JG: A long time ago, I spent all my vacations between my grandparents’ house and our caravan. Almost always in Brittany, at the entrance to the Gulf of Morbihan. My days were spent frolicking outside. To play in the garden and on the beach, in the water or on the rocks. Today, summer is at least once in Brittany. With my children, we like to follow the rhythm imposed by the sun and find all our cousins. The sweet life. Italian, like some of my origins. Without programme, without schedules even…. Summer reminds me of hay bales, nettle stings, blackbird songs, and broom. I always get up early to enjoy the day, far from the noise, on my peninsula, where I finally enjoy the luxury of calm and silence. This season is synonymous with regeneration. I take the time to appreciate its special flavour. These are juicy tomatoes, periwinkles, and oysters, pancakes with salted butter….

Just thinking about it makes my mouth water. What I love most is the natural life – no frills, the salt on the skin and the sun-blond hair. We have routines with my kids like going to the cemetery to find our ancestors, or the evening walk to watch the sunset. Never, however, am I able to let myself be totally idle. I have a vital need for projects and creation even during my vacation, which can seem incomprehensible around me. But whatever! Finally, it is now impossible for me to talk about summer without mentioning the birthdays of my little ones, Timothé and Hadrien. Indeed, Hadrien was born almost on the same day as Timothe (2 years minor 1 hour difference between them). While I was able to “save their birthdays” on the day I gave birth to them, it’s fun every year to celebrate both so closely. I think that really helps to create the event. Summer has become for me the celebration of their births, which we celebrate several times, with friends, families, dad, mom…. Like all parents in the world, I find my children blessed. I only see their qualities and I know that is all they need to come out of themselves, and work in the service of others. I try to anchor the notion of permanent change in them, the need to keep an inquisitive mind, the taste for games like my grandparents … We could talk about education next time. I’ve done quite a bit of research on this topic as well that you might find helpful.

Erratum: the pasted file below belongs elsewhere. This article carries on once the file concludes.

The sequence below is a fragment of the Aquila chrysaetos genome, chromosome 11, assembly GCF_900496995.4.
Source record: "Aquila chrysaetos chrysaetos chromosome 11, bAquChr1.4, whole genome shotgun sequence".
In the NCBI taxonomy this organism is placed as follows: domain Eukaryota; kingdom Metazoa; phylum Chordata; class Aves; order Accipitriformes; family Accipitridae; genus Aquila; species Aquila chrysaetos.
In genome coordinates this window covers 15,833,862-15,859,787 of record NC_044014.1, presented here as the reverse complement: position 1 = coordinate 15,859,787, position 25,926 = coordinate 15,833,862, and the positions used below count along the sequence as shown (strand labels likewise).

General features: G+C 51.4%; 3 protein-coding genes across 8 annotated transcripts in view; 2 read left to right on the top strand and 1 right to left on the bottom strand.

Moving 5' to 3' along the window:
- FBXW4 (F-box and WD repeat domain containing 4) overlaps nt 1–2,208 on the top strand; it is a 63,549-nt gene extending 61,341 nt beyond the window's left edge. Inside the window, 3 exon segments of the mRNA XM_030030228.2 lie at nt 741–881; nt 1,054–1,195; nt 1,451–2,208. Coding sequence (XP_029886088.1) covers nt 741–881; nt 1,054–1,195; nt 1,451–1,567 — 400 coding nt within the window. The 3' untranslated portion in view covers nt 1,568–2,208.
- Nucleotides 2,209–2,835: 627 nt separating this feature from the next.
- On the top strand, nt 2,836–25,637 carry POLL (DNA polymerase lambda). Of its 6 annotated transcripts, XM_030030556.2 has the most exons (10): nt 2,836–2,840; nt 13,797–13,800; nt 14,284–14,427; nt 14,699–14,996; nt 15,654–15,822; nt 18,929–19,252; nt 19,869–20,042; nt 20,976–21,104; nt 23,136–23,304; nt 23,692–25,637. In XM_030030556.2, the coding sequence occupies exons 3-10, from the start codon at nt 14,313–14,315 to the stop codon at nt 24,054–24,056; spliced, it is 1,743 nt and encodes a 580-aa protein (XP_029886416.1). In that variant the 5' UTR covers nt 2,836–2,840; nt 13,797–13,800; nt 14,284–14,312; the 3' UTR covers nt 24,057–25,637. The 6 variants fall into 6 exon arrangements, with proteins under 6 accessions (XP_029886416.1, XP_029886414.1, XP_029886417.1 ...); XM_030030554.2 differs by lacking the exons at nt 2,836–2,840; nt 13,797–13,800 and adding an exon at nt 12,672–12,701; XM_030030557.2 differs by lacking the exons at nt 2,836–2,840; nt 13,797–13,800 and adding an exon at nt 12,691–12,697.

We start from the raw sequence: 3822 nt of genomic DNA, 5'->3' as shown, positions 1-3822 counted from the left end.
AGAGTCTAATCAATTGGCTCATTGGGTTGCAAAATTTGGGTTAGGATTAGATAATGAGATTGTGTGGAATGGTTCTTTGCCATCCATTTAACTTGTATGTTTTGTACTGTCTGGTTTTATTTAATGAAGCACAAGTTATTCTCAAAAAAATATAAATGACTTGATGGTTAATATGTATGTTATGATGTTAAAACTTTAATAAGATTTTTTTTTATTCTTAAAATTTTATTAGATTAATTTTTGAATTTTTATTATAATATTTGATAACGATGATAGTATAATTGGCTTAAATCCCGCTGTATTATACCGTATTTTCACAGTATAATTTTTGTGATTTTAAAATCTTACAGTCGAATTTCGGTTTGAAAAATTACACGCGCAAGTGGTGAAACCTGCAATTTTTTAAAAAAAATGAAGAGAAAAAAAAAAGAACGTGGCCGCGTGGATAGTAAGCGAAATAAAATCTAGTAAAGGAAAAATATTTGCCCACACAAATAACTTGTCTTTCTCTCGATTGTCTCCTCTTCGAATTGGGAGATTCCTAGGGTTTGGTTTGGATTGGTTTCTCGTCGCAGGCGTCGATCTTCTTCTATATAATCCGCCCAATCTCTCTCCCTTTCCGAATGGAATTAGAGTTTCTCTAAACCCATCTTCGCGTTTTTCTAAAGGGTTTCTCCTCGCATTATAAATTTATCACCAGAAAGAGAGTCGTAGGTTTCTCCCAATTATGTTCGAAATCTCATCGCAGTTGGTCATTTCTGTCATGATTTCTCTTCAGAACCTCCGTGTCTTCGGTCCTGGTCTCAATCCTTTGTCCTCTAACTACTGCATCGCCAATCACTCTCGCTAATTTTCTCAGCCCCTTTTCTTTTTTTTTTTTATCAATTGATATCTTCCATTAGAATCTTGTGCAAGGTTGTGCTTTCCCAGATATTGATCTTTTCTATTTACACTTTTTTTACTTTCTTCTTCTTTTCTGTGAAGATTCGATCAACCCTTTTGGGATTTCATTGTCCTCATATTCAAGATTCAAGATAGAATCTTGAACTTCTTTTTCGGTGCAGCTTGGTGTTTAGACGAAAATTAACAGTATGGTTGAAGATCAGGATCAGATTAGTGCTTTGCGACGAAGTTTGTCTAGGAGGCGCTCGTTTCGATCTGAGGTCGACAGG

The original article was published in French and in a shorter version on Al Bayane